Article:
“Weightlifting Fairy Kim Bok Joo” is a cheery watch and is an ode to campus life, ambition, first love, insecurities, and everything in between. The drama also brought to the fore several issues ranging from performance pressure to mental health and body positivity. Lee Sung Kyung as the sprightly, straightforward Bok Joo may not be your typical K-drama heroine, but she is relatable at so many levels. Lee Sung Kyung completely commits to her character from her physical appearance to Bok Joo’s quirky mannerisms, making Bok Joo feel real and rooted. And Lee Sung Kyung and Nam Joo Hyuk’s chemistry was so in-sync on screen that it made them one of the top favorite drama couples of all time.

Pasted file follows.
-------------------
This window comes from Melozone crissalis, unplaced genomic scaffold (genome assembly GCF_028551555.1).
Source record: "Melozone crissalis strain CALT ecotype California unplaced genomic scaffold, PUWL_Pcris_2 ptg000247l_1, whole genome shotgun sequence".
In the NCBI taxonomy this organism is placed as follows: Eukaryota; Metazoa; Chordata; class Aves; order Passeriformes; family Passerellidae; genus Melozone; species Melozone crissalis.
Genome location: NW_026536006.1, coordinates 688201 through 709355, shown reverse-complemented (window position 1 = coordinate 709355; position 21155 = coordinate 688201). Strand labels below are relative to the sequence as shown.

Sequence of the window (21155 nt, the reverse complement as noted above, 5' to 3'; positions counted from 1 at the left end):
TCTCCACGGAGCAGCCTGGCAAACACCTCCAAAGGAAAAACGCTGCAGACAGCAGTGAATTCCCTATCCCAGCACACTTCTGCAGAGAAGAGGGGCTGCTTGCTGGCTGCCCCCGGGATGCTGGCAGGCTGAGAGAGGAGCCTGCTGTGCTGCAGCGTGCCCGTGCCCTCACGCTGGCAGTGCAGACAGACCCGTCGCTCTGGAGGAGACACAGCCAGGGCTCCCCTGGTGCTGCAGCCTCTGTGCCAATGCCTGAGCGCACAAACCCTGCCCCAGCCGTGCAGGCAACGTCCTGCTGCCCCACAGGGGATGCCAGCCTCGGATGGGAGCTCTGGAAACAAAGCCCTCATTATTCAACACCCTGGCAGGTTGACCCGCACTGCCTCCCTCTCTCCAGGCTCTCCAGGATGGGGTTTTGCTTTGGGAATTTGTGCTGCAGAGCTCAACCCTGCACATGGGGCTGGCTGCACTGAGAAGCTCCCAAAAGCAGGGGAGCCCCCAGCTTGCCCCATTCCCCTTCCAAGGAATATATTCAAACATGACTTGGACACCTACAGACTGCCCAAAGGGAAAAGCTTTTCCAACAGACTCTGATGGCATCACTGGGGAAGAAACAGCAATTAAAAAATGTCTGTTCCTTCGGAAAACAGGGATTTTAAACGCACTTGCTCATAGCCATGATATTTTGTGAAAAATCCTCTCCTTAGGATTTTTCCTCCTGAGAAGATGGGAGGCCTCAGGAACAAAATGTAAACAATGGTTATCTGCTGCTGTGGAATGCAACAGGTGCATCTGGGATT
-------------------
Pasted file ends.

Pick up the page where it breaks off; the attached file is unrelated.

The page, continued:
Start watching “Weightlifting Fairy Kim Bok Joo”:
Star wars, scandals, sensational headlines, and anti-fans—welcome to the glamorous yet crazy world of show business. “Sh**ting Stars” gives a fly on the wall experience into the workings of a star management firm. Oh Han Byul (Lee Sung Kyung) is the super efficient PR head whose business is not to just to endorse and promote her celebrity clients but to also clean up their mess, which is plenty. The bane of her existence is popular celebrity Gong Tae Sung (Kim Young Dae) who in his own ways makes life tough for her. However, between juggling schedules, catering to fandoms, and organizing publicity, Han Byul and Tae Sung finally accept their true feelings for each other. But the star and his agent realize that keeping their relationship away from the spotlight is even more complicated than they had imagined.